In recent years, China and Russia have been jointly engaging in military adventures in the Pacific. Their military adventurism is aimed particularly at Japan and South Korea, two major U.S. allies in the region. Japan and South Korea, in response, have been preparing their respective militaries in order to thwart such military adventurism.
Russia Scales Up Its Influence, China Consolidates Its Position
Russian influence in the Asia-Pacific gradually diminished after the Soviet Union’s demise. Russia’s engagements in the region, until very recently, have been limited to its relations with India and an insignificant volume of arms sale to a handful of countries.
Over the past few years, however, Russia has gone from trading an insignificant volume to becoming one of the most significant arms dealers in the region. Over 60% of Russia’s total arms exports now go to South and Southeast Asia, and Russia has evolved to become the largest arms exporter in the entire Asia-Pacific region.
What’s more, Russia has been scaling up its influence in the Asia-Pacific by taking advantage of its vibrant relationship with China. Russia has recently started taking bolder actions in the region — some of which are unimaginable without China’s affirmative nod.
China, on the other hand, already has established economic ties with most countries in the Asia-Pacific and is continuing to expand its military influence over the region. The People’s Liberation Army (PLA) holds an upper hand in Asia-Pacific regional waters, including the South China Sea, for example.
In recent years, China has not only been building infrastructure but also selling military equipment to South and Southeast Asian countries. Its economic and military presence in the region is increasingly apparent.
Joint Military Adventurism in the Asia-Pacific
The spread of Chinese and Russian influence across the region coupled with a less militaristic, more trade-centric approach from the U.S. has encouraged China and Russia to indulge in military adventurism. Chinese and Russian air forces allegedly intruded onto Japanese and South Korean airspace two months ago, while their warplanes were conducting air-patrols above volatile East China Sea and Sea of Japan waters.
According to Dmitri Trenin, director of the Carnegie Moscow Center, and Artyom Lukin, deputy director for research at Far Eastern Federal University, there is likely to be “more frequent and increasingly assertive” Chinese-Russian joint military actions in the region in the coming days, including joint air patrols.
While the aforementioned exercise was the two air forces’ first-ever joint long-range air-patrol in the region, this was not the first case of Chinese-Russian joint military adventurism in the Asia-Pacific. There have been other Chinese-Russian coordinated military adventures in the past.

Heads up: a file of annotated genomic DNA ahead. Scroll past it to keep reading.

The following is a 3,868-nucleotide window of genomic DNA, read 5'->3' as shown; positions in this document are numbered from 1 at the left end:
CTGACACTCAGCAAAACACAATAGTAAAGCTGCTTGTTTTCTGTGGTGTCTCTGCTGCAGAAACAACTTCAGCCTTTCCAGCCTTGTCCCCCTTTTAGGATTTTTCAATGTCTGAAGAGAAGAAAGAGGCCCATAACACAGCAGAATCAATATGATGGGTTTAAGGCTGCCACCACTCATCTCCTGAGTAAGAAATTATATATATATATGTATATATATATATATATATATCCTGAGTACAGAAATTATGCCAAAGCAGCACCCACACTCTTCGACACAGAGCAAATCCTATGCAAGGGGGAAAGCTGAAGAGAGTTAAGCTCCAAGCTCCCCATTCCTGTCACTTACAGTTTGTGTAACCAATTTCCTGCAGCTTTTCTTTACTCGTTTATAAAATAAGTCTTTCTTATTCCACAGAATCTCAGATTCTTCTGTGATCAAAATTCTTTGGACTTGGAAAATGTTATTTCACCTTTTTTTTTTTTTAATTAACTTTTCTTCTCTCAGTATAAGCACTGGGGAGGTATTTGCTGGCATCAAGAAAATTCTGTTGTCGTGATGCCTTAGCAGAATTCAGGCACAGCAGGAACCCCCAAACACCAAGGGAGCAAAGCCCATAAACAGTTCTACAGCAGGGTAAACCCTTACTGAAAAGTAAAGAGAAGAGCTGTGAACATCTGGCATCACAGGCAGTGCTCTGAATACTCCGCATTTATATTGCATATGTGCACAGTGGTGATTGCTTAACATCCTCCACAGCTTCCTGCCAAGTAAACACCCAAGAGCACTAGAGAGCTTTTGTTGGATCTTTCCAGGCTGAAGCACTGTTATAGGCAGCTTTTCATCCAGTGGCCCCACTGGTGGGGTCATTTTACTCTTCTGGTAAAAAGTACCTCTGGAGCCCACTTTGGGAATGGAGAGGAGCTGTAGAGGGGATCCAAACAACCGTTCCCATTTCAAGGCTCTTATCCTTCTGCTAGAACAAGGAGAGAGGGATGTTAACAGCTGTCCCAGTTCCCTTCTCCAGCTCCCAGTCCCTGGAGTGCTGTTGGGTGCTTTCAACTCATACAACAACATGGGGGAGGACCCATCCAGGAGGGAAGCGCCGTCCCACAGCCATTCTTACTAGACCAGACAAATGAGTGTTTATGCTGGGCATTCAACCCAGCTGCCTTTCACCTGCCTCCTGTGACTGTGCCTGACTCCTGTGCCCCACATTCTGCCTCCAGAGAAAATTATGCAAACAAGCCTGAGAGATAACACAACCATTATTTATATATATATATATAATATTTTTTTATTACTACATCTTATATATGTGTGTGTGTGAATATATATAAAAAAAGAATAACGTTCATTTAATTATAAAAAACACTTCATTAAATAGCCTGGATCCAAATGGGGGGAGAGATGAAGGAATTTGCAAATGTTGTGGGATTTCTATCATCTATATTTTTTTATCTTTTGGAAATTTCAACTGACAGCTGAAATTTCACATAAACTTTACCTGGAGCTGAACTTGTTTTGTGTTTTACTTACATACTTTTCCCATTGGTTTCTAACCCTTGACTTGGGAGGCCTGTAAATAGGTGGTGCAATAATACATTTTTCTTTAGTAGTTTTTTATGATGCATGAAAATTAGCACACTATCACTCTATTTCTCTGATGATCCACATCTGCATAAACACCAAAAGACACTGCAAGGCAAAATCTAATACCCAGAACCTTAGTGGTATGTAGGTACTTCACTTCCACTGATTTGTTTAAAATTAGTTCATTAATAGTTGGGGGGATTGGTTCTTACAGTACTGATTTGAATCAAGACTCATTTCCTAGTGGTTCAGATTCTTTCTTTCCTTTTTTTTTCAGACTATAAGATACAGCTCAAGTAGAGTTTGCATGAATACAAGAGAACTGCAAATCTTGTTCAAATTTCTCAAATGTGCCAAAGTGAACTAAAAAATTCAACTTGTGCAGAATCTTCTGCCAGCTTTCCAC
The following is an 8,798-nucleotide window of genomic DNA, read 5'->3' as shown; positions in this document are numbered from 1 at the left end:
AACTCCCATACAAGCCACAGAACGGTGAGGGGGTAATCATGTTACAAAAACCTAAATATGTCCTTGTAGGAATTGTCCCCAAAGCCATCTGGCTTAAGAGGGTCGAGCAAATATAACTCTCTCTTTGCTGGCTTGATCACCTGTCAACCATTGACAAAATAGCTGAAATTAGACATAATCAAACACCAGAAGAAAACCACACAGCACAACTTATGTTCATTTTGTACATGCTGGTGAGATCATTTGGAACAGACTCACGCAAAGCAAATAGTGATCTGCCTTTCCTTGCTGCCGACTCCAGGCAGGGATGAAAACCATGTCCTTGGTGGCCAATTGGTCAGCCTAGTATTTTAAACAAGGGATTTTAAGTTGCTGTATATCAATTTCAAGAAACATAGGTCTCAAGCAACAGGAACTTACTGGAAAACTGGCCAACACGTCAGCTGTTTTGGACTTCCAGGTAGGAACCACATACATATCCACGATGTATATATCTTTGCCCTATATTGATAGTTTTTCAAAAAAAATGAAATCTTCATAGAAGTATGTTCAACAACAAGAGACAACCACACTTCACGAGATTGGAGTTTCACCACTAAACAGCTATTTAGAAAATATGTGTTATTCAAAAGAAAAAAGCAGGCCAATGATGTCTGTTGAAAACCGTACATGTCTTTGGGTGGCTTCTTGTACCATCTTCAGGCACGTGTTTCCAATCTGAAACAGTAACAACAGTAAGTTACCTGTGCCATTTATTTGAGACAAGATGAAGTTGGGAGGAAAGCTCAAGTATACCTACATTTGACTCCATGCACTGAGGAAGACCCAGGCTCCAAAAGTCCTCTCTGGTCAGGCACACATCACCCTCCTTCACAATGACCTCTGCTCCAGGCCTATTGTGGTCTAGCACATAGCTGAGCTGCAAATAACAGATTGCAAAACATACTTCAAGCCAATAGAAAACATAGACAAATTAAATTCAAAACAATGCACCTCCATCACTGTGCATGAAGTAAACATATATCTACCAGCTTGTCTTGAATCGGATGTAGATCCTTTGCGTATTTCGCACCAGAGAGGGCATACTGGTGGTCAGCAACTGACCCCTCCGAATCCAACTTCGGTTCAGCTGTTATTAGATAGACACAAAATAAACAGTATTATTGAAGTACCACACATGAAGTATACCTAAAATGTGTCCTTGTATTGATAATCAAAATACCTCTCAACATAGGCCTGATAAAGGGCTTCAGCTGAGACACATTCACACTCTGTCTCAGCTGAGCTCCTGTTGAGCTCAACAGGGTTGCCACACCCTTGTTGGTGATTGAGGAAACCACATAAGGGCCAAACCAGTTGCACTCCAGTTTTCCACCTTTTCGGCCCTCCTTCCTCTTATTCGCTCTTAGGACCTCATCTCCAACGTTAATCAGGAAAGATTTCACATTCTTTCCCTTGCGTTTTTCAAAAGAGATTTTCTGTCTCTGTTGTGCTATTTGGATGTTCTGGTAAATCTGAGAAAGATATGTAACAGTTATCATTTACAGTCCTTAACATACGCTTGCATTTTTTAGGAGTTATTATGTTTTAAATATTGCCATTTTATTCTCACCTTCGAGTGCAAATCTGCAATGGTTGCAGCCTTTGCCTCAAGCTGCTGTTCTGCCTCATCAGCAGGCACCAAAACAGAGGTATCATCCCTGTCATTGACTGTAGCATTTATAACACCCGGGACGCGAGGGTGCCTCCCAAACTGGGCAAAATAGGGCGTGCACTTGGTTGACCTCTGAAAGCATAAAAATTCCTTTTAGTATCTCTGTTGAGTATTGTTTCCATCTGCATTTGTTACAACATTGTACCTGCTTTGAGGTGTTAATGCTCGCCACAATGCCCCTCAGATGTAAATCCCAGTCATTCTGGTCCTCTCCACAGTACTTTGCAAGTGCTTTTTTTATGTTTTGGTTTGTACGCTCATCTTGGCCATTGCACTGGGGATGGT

For instance, Russia’s large scale war games, Vostok-2018, during which more than 300,000 troops, 36,000 tanks, 1,000 aircrafts, helicopters, and drones, and 80 support vessels took part, surprised many regional stakeholders last year. Around 3,500 Chinese troops took part in the war games alongside the Russian army.
While the number of Chinese troops participating in this military exercise was high considering it was not a joint – but a Russian – exercise, many stakeholders were caught off guard by the location where the exercise took place. Vostok-2018 took place in Russia’s eastern-most part, which forms part of the Asia-Pacific region.
In another move, in 2016, a PLA Navy vessel sailed close to the Diaoyu/Senkaku islands, an uninhabited yet disputed island chain in the East China Sea. China, Taiwan, and Japan all make a claim for their respective rights to the islands. Three Russian warships also entered the waters close to the islands, and several top Japanese media outlets alleged that these provocations were not conducted separately, but comprised a coordinated move by the Chinese and Russian navies.
Japan, South Korea Prepared to Challenge Military Adventurism
With their joint military adventures, China and Russia are allegedly trying to compel others to accept their militaries’ movements – even in disputed waters or in air spaces – as the new-normal in the region. Having foreseen a situation like this for a long time, Japan and South Korea have been preparing their respective militaries to thwart any potential acts of adventurism.
When Chinese and Russian warplanes allegedly violated Japanese and South Korean air space during the aforementioned joint air-patrol, both countries were able to react quickly and send jets to intercept the Chinese and Russian warplanes.
What’s more, South Korean warplanes reportedly crossed paths with Russian bombers during the aforesaid encounter and even fired hundreds of warning shots towards the Russian warplane.
Both Japan and South Korea have, with American support, developed their military capabilities over the years in order to challenge China in a more conventional faceoff. In the process, they have each developed the capability to challenge Russia too.
Hence, trilateral cooperation between the U.S., Japan, and South Korea has evolved into a kind of shield deterring Chinese-Russian joint military adventures in the Asia-Pacific, not unlike NATO’s presence in Europe against Russia.
Bahauddin Foizee is a geopolitical analyst, with a major focus on Asia-Pacific/Indo-Pacific and Middle East. A regularly contributor to think-tank-publications and newspapers, his works have appeared on The Diplomat, The National Interest, and Asia Times.